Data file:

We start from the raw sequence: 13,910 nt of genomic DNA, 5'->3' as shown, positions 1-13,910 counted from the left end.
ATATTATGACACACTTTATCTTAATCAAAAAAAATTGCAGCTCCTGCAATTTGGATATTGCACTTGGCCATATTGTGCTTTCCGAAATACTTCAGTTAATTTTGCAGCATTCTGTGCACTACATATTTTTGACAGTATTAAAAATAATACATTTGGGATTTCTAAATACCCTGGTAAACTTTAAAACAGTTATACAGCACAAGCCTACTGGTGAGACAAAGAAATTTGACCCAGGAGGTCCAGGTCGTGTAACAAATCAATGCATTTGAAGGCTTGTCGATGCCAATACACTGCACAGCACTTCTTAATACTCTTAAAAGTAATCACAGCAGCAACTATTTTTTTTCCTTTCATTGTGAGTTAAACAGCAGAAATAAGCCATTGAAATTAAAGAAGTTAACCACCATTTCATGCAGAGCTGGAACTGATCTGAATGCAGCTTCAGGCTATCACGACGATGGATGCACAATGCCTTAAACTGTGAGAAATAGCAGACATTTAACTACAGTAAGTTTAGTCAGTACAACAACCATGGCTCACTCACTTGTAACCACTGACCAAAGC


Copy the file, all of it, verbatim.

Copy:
We start from the raw sequence: 13,910 nt of genomic DNA, 5'->3' as shown, positions 1-13,910 counted from the left end.
ATATTATGACACACTTTATCTTAATCAAAAAAAATTGCAGCTCCTGCAATTTGGATATTGCACTTGGCCATATTGTGCTTTCCGAAATACTTCAGTTAATTTTGCAGCATTCTGTGCACTACATATTTTTGACAGTATTAAAAATAATACATTTGGGATTTCTAAATACCCTGGTAAACTTTAAAACAGTTATACAGCACAAGCCTACTGGTGAGACAAAGAAATTTGACCCAGGAGGTCCAGGTCGTGTAACAAATCAATGCATTTGAAGGCTTGTCGATGCCAATACACTGCACAGCACTTCTTAATACTCTTAAAAGTAATCACAGCAGCAACTATTTTTTTTCCTTTCATTGTGAGTTAAACAGCAGAAATAAGCCATTGAAATTAAAGAAGTTAACCACCATTTCATGCAGAGCTGGAACTGATCTGAATGCAGCTTCAGGCTATCACGACGATGGATGCACAATGCCTTAAACTGTGAGAAATAGCAGACATTTAACTACAGTAAGTTTAGTCAGTACAACAACCATGGCTCACTCACTTGTAACCACTGACCAAAGC